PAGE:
A lawyer for Canada’s attorney general says Meng Wanzhou’s legal team is omitting important information in the extradition case against her and is instead presenting an “alternative narrative,” as the formal hearing for the case is set to wrap up today.
Robert Frater told the British Columbia Supreme Court that Meng’s 2013 presentation to international bank HSBC omitted critical information about its control over Skycom, a company that sold computer equipment to Iran.
Frater said HSBC made a financial decision to clear a financial transaction through the United States, based on the incomplete information about its clients, putting it at risk of violating U.S. sanctions against Iran, as well as reputational damage and financial losses.
Frater said Canada’s fraud law is clear that actual loss need not occur, but only risk of loss, which is why Meng’s alleged misrepresentations fit into the definition of fraud.
Meng “went to some length to demonstrate that Huawei had a rigorous approach to sanctions compliance, and that Huawei demanded the same of any partners working in Iran,” he said.
On Tuesday, Meng’s legal team has argued that there was an “evidentiary vacuum” in linking her actions to any risk of reputational damage or financial loss to HSBC, and the bank was therefore responsible for its own financial decision.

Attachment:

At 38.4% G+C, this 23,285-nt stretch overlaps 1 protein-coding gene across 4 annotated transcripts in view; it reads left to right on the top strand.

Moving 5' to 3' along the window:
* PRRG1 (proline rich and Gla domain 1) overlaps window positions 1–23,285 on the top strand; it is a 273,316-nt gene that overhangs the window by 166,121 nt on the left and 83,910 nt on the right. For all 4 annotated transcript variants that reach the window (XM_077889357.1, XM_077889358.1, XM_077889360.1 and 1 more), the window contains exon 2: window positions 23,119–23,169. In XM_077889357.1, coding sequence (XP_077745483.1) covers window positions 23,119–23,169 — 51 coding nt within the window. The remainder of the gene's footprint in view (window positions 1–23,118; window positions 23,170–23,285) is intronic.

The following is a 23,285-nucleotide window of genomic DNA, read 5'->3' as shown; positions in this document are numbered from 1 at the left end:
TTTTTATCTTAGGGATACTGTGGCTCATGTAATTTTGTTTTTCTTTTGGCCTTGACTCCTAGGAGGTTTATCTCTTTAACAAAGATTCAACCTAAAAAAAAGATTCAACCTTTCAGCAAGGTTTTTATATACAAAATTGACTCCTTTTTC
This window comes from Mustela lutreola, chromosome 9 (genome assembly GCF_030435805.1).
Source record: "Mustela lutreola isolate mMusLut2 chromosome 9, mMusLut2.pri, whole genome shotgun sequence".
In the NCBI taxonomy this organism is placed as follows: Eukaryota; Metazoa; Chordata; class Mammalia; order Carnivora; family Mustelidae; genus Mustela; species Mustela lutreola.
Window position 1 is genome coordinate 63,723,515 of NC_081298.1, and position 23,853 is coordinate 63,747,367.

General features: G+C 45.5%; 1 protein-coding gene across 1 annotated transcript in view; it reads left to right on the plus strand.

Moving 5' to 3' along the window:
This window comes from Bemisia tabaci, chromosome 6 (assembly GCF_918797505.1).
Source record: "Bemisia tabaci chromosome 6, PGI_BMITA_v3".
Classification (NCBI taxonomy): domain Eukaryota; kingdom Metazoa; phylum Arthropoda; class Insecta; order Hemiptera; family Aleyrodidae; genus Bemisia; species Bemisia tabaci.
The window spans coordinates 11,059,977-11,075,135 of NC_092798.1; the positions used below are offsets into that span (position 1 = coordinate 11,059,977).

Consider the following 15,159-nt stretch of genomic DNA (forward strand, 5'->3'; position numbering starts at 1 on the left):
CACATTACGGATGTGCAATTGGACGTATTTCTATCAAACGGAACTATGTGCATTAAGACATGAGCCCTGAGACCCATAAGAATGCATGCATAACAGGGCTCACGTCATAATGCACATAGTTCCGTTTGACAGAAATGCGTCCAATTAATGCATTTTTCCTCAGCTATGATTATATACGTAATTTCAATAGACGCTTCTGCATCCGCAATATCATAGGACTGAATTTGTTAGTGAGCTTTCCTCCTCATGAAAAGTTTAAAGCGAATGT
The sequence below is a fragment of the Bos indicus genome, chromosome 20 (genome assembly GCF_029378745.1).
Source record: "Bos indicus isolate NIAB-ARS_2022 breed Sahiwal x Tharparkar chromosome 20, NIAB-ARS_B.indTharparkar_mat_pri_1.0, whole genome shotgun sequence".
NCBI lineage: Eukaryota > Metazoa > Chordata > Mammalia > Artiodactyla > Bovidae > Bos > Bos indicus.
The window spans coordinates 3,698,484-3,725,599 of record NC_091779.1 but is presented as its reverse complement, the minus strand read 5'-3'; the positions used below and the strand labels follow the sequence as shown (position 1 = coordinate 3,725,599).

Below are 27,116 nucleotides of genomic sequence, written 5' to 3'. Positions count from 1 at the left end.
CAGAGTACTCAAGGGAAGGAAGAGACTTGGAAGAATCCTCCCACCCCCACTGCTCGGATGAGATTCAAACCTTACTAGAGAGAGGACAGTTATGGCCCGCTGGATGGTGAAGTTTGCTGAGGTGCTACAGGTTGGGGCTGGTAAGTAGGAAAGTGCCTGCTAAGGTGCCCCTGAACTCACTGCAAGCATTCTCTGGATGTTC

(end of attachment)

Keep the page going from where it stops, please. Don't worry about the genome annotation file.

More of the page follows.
Defence lawyer Scott Fenton said that the United States failed to provide evidence of deprivation or risk of deprivation—a fundamental element of fraud, and the case against the Huawei chief financial officer should be thrown out.
Meng’s official extradition hearing will wrap up today, as the B.C. Supreme Court judge is expected to consider whether the United States has presented enough evidence of fraud to render the Huawei executive to face charges in an American court.
Associate Chief Justice Heather Holmes, who is hearing Meng’s extradition case, is also considering arguments for a stay of proceedings.
Meng was arrested at a Vancouver airport in December 2018 at the request of the United States to stand trial for bank fraud charges. As the chief financial officer for Huawei and daughter of the company’s founder, the arrest has significantly soured the Canada–China relationship.
Shortly after Meng’s arrest, the Chinese regime arbitrarily detained two Canadians, Michael Spavor and Michael Kovrig, on charges of espionage, a move widely seen as a retaliation against Canada. On Aug. 11, a Chinese court sentenced Spavor to 11 years in prison.
Spavor’s sentence came a day after the Higher People’s Court of Liaoning province in northeast China rejected an appeal by Robert Schellenberg, a Canadian who was sentenced to 15 years in prison for drug smuggling, but was abruptly increased to a death sentence in January 2019.
Kovrig stood trial in March, but there have been no signs of when a verdict might be announced.
The Canadian Press contributed to this report.